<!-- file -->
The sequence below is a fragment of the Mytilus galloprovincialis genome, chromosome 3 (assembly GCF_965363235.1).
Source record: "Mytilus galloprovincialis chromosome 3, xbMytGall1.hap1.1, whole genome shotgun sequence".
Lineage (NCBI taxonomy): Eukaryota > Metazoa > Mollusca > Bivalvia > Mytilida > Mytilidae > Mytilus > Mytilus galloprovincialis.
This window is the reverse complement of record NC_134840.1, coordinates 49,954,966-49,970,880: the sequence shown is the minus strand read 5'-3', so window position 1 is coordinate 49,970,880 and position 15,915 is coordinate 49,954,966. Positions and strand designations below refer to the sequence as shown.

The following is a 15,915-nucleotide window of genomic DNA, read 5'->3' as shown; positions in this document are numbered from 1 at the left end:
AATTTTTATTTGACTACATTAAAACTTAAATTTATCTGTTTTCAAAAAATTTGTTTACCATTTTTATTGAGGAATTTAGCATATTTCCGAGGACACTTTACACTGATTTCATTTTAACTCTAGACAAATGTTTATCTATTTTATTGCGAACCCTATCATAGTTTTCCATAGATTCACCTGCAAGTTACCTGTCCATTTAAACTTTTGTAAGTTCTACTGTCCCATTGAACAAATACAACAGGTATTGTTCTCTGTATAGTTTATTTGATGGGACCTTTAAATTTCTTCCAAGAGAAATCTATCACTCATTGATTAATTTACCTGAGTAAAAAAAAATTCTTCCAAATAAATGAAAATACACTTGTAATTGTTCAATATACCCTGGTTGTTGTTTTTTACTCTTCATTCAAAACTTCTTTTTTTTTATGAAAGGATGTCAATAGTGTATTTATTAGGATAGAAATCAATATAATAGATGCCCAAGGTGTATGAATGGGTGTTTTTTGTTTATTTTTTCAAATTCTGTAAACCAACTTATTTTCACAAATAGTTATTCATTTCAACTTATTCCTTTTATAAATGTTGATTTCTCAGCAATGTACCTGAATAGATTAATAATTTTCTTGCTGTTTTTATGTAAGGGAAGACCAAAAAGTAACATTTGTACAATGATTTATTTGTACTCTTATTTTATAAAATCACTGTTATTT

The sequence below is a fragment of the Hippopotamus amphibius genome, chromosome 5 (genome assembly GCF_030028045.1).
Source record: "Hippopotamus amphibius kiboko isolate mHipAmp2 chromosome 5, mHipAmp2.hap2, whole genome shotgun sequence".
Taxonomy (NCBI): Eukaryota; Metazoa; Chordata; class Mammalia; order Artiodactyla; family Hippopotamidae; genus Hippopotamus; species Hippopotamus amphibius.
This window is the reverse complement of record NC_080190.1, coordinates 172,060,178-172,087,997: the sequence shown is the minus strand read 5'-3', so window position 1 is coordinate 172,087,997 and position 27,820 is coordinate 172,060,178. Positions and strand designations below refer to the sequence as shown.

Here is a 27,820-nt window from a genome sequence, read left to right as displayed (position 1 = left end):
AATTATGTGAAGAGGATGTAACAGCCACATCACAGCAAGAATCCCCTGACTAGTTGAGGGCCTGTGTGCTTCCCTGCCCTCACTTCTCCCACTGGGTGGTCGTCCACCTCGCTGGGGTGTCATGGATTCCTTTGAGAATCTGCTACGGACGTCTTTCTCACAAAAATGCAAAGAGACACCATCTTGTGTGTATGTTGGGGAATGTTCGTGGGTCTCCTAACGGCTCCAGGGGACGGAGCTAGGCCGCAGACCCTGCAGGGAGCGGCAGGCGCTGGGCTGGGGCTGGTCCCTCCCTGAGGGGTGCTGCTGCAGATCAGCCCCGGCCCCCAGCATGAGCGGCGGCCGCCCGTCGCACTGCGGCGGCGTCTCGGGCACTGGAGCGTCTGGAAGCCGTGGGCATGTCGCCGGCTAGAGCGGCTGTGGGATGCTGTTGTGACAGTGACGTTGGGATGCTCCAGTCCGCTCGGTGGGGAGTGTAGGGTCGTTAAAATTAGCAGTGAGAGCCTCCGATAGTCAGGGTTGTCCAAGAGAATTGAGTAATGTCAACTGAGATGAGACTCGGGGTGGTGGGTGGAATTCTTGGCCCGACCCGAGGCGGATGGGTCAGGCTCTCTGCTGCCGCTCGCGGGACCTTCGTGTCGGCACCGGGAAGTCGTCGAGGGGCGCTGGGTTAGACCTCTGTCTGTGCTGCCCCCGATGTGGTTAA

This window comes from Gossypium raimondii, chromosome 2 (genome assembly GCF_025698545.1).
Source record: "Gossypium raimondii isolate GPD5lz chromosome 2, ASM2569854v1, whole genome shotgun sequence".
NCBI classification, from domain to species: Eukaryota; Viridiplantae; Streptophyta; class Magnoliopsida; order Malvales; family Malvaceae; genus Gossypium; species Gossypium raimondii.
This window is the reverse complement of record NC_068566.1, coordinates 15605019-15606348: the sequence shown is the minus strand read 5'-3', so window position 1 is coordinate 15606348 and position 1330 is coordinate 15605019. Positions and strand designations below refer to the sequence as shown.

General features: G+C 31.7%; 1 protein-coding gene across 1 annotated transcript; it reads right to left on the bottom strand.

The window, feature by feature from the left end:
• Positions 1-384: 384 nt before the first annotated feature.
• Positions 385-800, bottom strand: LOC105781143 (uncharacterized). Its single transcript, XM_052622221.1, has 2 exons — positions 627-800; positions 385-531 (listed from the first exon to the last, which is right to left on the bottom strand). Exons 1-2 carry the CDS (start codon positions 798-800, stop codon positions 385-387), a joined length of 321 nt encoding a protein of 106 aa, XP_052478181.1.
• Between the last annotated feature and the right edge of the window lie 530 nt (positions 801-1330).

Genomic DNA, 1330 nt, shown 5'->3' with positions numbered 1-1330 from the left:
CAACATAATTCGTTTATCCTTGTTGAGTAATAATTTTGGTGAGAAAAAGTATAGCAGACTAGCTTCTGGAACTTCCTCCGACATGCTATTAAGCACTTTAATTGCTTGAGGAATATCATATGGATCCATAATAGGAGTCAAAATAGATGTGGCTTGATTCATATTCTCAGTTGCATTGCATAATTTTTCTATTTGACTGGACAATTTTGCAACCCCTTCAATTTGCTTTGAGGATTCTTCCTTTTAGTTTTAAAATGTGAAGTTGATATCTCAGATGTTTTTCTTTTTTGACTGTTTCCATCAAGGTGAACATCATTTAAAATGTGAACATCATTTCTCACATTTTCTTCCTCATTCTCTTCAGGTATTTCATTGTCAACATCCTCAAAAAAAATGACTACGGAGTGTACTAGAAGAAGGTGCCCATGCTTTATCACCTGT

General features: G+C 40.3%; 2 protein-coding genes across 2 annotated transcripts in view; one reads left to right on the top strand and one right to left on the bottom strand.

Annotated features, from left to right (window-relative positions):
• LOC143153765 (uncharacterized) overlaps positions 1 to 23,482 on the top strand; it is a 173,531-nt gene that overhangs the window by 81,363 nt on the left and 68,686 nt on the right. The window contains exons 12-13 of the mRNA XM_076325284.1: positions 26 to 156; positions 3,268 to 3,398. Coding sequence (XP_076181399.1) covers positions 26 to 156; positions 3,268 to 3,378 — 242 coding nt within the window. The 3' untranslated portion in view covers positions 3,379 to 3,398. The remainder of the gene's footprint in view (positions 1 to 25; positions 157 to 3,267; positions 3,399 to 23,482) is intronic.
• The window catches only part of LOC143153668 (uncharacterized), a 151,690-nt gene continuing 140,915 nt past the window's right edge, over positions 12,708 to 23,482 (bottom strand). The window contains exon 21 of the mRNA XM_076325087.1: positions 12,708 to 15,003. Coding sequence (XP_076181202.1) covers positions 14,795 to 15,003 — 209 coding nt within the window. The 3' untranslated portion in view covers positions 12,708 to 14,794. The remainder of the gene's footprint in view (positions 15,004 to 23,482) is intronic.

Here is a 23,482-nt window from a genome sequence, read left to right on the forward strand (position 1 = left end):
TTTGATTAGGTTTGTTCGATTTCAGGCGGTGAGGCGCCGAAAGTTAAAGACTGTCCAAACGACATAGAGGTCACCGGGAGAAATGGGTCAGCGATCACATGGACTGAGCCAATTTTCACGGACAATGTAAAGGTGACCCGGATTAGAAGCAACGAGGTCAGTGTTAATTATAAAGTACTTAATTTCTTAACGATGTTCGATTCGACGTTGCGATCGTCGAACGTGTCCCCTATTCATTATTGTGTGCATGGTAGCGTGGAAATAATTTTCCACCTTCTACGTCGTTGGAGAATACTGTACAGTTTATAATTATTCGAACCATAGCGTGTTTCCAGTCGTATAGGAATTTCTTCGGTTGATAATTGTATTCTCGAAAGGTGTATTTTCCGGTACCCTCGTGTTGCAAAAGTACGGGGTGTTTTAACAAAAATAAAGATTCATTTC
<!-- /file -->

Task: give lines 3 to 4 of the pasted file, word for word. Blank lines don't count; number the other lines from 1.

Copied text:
Lineage (NCBI taxonomy): Eukaryota > Metazoa > Mollusca > Bivalvia > Mytilida > Mytilidae > Mytilus > Mytilus galloprovincialis.
This window is the reverse complement of record NC_134840.1, coordinates 49,954,966-49,970,880: the sequence shown is the minus strand read 5'-3', so window position 1 is coordinate 49,970,880 and position 15,915 is coordinate 49,954,966. Positions and strand designations below refer to the sequence as shown.